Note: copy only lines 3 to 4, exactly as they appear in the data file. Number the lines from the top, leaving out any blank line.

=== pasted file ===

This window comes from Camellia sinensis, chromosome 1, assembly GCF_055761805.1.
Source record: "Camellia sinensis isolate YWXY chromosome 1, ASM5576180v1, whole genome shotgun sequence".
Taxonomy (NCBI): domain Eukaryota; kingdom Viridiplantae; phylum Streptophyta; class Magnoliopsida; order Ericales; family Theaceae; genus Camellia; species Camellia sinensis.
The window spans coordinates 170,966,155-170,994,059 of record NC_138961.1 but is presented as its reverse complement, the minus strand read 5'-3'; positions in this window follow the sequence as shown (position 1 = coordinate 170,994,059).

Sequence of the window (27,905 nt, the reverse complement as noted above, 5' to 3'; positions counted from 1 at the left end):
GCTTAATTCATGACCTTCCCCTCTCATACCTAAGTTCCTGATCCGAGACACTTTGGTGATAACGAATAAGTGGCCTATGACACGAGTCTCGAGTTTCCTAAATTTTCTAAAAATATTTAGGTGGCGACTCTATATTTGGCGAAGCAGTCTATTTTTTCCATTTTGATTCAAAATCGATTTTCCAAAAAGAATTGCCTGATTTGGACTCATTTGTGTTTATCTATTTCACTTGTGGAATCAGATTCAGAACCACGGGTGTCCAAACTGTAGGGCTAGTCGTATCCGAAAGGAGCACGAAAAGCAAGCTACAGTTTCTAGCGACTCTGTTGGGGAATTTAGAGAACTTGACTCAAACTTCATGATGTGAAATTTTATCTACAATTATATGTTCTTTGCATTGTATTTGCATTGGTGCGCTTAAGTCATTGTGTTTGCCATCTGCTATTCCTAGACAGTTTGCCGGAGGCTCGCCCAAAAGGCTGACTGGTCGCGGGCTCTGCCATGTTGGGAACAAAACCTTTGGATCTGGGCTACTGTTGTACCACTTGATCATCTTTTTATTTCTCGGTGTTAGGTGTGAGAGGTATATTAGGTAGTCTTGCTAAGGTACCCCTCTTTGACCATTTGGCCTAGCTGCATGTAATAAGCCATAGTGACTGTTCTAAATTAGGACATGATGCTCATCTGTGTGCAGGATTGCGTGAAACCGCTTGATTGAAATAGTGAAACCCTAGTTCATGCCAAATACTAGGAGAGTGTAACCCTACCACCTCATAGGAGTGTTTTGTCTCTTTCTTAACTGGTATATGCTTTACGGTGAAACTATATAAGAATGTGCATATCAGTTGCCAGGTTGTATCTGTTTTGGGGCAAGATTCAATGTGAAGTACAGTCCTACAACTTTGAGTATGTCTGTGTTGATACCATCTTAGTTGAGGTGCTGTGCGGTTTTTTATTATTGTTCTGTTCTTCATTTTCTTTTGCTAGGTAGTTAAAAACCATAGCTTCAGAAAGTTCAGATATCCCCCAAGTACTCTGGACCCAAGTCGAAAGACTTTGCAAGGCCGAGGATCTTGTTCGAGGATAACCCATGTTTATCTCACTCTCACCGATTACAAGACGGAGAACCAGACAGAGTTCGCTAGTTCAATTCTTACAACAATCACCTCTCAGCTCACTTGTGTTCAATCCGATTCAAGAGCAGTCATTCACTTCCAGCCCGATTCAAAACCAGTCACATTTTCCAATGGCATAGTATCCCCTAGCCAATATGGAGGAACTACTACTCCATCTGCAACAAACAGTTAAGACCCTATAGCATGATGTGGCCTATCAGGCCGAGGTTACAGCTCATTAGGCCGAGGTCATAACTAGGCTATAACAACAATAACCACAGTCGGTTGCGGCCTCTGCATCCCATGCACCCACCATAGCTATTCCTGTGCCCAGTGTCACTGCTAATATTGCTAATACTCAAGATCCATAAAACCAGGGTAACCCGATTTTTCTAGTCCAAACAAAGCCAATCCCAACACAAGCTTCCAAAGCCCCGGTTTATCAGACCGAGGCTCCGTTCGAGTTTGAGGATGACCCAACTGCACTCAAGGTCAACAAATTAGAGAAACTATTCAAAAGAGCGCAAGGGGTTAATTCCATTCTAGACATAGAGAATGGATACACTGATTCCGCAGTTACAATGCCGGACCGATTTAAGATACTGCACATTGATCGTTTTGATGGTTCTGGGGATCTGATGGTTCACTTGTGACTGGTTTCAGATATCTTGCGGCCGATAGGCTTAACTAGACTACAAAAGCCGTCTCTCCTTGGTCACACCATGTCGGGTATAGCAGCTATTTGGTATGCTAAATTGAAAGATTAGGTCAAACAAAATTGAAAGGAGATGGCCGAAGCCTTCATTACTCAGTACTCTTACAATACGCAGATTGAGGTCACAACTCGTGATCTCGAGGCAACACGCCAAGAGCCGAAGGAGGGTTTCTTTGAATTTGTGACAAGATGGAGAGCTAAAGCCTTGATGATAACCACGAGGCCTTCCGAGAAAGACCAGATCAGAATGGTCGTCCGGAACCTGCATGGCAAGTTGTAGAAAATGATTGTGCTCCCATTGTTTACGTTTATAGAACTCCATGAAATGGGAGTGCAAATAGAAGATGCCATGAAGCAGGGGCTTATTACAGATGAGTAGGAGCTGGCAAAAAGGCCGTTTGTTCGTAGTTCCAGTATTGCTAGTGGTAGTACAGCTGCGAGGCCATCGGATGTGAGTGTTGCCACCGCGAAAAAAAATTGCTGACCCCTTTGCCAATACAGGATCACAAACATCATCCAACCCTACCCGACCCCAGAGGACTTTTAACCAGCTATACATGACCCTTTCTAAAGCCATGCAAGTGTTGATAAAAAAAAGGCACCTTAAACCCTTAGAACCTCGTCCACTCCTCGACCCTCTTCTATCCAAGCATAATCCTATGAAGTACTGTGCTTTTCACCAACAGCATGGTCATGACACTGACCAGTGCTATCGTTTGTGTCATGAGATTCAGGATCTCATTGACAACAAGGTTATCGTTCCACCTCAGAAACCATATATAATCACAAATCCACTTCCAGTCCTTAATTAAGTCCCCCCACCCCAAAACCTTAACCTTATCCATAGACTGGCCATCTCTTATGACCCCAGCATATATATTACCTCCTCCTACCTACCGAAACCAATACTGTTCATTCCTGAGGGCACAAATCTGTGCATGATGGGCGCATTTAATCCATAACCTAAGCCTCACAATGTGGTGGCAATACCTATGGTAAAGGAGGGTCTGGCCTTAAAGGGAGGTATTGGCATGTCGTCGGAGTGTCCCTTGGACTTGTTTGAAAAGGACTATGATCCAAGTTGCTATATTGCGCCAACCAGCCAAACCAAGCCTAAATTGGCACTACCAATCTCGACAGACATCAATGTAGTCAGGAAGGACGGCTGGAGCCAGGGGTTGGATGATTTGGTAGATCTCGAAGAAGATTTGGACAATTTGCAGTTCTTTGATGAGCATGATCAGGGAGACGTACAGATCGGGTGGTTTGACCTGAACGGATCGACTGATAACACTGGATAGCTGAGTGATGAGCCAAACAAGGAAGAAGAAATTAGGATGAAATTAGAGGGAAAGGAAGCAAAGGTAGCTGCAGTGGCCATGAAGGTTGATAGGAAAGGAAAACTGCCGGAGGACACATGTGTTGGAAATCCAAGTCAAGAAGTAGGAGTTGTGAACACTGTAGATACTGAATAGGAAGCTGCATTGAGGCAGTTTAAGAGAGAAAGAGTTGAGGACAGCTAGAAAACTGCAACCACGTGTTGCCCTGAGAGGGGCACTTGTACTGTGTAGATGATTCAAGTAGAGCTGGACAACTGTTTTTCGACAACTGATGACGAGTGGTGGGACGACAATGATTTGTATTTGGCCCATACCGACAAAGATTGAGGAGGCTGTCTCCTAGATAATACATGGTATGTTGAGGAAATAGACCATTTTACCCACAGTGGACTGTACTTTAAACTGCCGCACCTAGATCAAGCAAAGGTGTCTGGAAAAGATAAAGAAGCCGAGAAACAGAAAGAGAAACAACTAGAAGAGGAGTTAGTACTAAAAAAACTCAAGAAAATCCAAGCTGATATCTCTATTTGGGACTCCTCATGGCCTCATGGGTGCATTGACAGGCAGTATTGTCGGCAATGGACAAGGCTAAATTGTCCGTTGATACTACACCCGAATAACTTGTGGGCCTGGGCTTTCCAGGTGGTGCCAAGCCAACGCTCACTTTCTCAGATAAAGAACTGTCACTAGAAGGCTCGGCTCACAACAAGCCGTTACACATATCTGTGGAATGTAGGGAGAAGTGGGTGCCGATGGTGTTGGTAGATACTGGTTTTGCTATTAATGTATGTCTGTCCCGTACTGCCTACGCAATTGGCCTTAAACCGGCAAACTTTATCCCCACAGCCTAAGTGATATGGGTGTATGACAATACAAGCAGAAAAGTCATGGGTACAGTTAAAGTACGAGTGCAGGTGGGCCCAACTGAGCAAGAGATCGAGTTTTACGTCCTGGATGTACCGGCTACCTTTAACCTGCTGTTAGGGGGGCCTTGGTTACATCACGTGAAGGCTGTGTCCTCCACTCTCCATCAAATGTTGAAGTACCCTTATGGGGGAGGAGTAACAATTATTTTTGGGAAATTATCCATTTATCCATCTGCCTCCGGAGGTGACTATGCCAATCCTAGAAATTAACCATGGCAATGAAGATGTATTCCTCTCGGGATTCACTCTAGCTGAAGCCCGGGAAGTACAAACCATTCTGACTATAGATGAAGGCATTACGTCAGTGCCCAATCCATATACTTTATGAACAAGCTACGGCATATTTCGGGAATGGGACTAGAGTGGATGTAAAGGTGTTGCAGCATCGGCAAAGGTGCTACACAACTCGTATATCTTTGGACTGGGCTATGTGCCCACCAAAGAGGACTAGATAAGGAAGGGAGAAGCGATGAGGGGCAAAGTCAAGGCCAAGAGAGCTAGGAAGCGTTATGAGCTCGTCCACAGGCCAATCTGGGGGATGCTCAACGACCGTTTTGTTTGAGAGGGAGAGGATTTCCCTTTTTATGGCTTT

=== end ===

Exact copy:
Taxonomy (NCBI): domain Eukaryota; kingdom Viridiplantae; phylum Streptophyta; class Magnoliopsida; order Ericales; family Theaceae; genus Camellia; species Camellia sinensis.
The window spans coordinates 170,966,155-170,994,059 of record NC_138961.1 but is presented as its reverse complement, the minus strand read 5'-3'; positions in this window follow the sequence as shown (position 1 = coordinate 170,994,059).